I apologize in advance for this, because I assume all of you are as sick of commentary on Hillary, her book promotion tour, and her endless stream of statements that validate everything her critics have been saying for over a decade. However, her latest ethically tone-deaf statement is a special category of dishonesty that I vowed long ago to flag every time it was tried by a public figure, and given a pass by the news media. So here we are.
Hillary responded to the growing controversy over her absurd speaking fees, which she charges to universities as well as corporations, by saying this to ABC’s Ann Compton:
“All of the fees have been donated to the Clinton Foundation for it to continue its life-changing and life-saving work. So it goes from a foundation at a university to another foundation.”
Giving money to another individual’s charity of choice is indistinguishable from giving money directly to that individual. If a lobbyist gives corporate money to a politician’s charity, for example, that’s a crime in most states, and should be. The charity dodge is a popular one with corrupt individuals, because the average member of the public, being among those whom Abraham Lincoln noted that you can fool all the time, and also possessing the ethics analysis skills of the typical whippet, just nod and say, “Oh. Okay!” Continue reading
To be fair, she really needs the money…
Hillary Clinton has sounded the alarms (lest Sen. Elizabeth Warren sound it louder) over student dept and the high cost of college education. Then she has blithely accepted nearly two million dollars to give one hour canned speeches at eight universities, including four public institutions.
This is causing some anger on campuses, as it should. How can a school raise tuition, claim that it is strapped for funds, and then pay a wealthy woman over $200,000 to give a speech? It can’t—not responsibly or ethically. Nor is it responsible or ethical for the speaker, while stating publicly that she deeply cares about higher education, to ask for and accept such funds.
The issue came to light after University of Las Vegas students began protesting a scheduled speech by Clinton at her going rate of $225,000, asking her to return the fee. What has followed is a lot of rationalizing and lame defenses of the indefensible.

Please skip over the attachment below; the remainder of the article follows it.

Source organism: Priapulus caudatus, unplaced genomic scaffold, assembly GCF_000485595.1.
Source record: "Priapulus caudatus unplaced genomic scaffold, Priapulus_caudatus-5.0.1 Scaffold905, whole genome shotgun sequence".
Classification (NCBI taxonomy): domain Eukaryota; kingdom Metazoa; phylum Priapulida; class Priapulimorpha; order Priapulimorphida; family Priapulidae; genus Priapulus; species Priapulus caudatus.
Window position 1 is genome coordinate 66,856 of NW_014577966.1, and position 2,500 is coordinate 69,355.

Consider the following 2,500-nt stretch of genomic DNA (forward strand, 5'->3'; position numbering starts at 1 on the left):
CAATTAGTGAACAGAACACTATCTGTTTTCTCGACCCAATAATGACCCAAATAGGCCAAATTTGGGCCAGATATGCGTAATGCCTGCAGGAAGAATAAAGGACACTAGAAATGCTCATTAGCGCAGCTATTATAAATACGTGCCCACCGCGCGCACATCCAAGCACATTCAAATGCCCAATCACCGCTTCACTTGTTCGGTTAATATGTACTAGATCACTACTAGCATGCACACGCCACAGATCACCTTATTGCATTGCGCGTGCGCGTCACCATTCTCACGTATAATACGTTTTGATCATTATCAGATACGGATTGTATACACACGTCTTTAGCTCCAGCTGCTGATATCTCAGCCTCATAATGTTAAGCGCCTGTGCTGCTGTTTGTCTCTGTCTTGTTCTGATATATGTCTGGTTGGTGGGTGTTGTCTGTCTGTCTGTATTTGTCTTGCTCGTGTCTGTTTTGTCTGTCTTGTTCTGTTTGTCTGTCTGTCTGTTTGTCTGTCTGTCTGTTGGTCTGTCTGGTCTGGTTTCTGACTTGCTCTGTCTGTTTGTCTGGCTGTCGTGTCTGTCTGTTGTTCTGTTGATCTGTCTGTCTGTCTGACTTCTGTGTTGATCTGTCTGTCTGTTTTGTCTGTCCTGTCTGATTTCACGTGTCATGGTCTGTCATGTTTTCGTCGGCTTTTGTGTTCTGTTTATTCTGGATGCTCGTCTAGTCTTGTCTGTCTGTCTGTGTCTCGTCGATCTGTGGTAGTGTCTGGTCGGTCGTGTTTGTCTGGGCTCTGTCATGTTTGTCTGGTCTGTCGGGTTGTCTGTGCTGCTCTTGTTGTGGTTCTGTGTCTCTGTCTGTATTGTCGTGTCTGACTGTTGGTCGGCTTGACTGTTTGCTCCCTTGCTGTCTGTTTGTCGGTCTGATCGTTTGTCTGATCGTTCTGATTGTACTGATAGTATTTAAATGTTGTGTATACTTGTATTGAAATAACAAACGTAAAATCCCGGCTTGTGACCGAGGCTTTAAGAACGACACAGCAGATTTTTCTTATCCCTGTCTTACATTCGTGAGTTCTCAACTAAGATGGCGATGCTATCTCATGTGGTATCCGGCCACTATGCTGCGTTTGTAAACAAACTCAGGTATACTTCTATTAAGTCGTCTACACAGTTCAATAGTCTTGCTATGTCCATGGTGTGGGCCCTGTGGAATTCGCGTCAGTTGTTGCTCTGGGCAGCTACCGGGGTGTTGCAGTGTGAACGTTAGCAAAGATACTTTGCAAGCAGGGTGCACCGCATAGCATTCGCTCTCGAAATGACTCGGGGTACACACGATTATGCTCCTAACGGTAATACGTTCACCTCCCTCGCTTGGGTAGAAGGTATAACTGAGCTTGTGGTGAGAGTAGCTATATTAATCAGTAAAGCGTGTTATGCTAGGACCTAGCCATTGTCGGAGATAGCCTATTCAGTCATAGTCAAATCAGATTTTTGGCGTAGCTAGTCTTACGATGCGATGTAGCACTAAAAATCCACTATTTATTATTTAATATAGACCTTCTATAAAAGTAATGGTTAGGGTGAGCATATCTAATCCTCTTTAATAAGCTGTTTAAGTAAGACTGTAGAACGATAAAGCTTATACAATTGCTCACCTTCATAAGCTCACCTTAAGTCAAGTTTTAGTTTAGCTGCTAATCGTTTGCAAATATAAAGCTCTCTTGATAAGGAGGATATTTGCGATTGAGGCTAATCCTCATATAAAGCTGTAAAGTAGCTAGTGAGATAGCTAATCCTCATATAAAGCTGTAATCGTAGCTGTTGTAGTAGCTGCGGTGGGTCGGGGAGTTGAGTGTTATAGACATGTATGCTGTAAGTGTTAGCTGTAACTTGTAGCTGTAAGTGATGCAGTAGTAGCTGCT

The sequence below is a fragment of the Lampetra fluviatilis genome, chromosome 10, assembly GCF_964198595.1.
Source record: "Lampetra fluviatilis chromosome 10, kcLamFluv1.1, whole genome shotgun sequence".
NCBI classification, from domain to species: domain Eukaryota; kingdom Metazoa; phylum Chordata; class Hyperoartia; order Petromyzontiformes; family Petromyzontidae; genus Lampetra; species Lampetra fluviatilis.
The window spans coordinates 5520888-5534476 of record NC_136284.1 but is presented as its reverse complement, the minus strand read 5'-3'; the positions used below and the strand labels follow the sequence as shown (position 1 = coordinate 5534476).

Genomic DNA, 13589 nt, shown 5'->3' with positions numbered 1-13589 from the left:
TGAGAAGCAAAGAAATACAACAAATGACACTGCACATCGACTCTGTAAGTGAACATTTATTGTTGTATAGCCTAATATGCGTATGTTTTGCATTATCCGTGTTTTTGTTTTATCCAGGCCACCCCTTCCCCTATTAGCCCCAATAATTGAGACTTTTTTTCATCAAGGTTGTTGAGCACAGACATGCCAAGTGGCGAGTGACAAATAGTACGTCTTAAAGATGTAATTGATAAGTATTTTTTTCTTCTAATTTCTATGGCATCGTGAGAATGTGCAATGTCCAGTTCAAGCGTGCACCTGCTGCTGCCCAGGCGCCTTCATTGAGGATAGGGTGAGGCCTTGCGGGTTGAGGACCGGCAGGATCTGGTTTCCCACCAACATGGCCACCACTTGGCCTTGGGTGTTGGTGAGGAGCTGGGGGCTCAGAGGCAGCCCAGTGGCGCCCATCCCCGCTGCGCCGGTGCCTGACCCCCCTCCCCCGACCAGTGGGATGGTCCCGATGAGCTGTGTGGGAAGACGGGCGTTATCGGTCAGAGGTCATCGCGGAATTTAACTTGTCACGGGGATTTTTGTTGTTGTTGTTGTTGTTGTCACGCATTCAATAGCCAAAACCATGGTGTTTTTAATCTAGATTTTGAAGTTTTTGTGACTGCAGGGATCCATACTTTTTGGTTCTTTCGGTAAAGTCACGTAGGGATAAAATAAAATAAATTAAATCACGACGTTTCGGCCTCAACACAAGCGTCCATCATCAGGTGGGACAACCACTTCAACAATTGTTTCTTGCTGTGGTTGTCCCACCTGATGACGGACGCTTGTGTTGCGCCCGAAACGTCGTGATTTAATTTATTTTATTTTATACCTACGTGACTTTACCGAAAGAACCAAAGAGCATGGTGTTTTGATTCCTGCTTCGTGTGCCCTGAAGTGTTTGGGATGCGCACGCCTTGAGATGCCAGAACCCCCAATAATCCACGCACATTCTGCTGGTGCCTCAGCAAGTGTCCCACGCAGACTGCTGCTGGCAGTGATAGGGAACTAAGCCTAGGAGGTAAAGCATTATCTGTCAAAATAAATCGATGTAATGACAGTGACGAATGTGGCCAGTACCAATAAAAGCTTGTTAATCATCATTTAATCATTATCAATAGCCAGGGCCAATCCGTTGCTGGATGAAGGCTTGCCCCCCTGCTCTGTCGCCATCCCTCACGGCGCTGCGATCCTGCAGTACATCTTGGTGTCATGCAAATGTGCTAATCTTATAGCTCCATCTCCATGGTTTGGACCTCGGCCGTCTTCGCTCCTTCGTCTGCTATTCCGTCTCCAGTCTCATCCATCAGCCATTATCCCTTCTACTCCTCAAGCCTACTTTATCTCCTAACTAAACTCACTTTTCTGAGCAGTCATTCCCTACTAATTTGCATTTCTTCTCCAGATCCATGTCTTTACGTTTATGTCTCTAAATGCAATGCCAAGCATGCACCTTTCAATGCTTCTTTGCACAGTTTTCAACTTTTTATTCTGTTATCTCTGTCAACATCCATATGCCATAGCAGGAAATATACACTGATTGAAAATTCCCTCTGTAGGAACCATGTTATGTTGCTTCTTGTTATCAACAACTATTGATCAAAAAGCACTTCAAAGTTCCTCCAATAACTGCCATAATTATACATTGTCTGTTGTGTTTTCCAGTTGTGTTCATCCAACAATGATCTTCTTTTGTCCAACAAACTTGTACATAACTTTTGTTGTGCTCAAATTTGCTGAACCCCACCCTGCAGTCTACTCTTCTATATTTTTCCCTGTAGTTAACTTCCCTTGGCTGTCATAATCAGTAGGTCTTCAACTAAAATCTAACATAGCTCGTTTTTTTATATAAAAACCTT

Fact: no school should be paying the equivalent of a student’s multi-year tuition for a one hour speech, even if Abraham Lincoln has agreed to come from beyond the grave to give it.
Fact: no decent, caring public figure should charge or accept such a fee. Continue reading
I don’t see how a justice system that allows this nonsense can maintain any credibility whatsoever. Thus my brains and skull fragments are scattered all over my office. Read on at the peril of a blown cranium.
James Romano is the police chief of Scott Township and a part-time police officer in Dickson City in Lackawanna County, Pennsylvania. Last year, he was investigating sexual misconduct charges against a local high school teacher that he had filed himself. Romano began a romantic relationship with a woman whom he was interviewing as part of that investigation. In the process, he revealed confidential investigative information about the case ( he told her she was “his favorite victim”), and when he learned that she was going to be interviewed by authorities, Romano texted her a message saying “just remember nothing about me,” and later told her not to tell the truth to investigators. Roman was charged with two counts of intimidation of a witness or victim, and one count of obstructing administration of law or other governmental function.
Are you ready? Romano pleaded guilty and agreed to resign his post, but his lawyer persuaded Lackawanna County President Judge Thomas Munley to defer Romano’s sentencing until the state confirms that the former chief will receive his pension, a determination that may not be made until Mr. Romano turns 50, seven years from now.
The U.S.’s recent experiment with a Senator-President has been disheartening—persuasive words unhinged to action and actual principles. There was a remarkable example of this in the President’s NSA speech, in fact, in a quote that would have been the Ethics Quote of the Month had it not been so cynical coming from him. The President said…